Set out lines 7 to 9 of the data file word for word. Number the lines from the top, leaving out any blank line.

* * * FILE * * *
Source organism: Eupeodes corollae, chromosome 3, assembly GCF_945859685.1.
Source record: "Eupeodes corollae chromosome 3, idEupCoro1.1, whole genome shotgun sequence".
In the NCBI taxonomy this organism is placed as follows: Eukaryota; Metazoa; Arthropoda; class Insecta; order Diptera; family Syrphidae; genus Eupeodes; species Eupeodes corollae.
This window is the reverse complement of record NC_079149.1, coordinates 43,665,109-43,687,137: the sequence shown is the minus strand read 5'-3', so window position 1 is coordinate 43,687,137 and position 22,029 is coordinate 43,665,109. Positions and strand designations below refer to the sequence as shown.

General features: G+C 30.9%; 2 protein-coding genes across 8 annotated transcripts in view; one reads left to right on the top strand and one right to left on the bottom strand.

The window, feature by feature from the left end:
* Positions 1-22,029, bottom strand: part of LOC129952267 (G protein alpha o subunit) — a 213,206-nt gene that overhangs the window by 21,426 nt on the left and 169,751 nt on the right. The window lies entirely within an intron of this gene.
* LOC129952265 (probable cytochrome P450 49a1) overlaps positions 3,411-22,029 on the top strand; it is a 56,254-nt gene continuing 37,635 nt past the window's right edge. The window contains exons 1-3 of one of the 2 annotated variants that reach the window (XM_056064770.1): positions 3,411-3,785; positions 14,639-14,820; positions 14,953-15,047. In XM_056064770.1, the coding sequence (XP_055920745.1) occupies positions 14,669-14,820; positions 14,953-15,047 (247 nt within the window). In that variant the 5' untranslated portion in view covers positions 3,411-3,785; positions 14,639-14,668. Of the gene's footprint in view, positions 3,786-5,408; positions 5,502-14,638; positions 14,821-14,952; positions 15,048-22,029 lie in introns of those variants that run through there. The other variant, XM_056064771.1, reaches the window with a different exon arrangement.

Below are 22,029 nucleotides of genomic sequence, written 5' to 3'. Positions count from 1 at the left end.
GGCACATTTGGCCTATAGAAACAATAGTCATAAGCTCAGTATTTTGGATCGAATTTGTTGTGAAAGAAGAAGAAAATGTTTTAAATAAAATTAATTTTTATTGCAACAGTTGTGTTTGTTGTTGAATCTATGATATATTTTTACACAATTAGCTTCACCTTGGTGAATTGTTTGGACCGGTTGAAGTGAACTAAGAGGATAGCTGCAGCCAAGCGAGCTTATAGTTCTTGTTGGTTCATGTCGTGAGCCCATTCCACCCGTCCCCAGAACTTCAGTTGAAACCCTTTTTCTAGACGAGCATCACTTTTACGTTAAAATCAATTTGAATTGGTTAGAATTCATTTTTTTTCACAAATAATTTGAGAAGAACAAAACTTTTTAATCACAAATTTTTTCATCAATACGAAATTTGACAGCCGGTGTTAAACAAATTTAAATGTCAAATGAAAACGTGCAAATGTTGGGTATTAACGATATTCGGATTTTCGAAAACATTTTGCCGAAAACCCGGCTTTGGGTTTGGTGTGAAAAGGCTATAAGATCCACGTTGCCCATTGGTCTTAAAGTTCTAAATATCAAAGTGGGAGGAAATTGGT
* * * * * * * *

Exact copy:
* Positions 1-22,029, bottom strand: part of LOC129952267 (G protein alpha o subunit) — a 213,206-nt gene that overhangs the window by 21,426 nt on the left and 169,751 nt on the right. The window lies entirely within an intron of this gene.
* LOC129952265 (probable cytochrome P450 49a1) overlaps positions 3,411-22,029 on the top strand; it is a 56,254-nt gene continuing 37,635 nt past the window's right edge. The window contains exons 1-3 of one of the 2 annotated variants that reach the window (XM_056064770.1): positions 3,411-3,785; positions 14,639-14,820; positions 14,953-15,047. In XM_056064770.1, the coding sequence (XP_055920745.1) occupies positions 14,669-14,820; positions 14,953-15,047 (247 nt within the window). In that variant the 5' untranslated portion in view covers positions 3,411-3,785; positions 14,639-14,668. Of the gene's footprint in view, positions 3,786-5,408; positions 5,502-14,638; positions 14,821-14,952; positions 15,048-22,029 lie in introns of those variants that run through there. The other variant, XM_056064771.1, reaches the window with a different exon arrangement.

Below are 22,029 nucleotides of genomic sequence, written 5' to 3'. Positions count from 1 at the left end.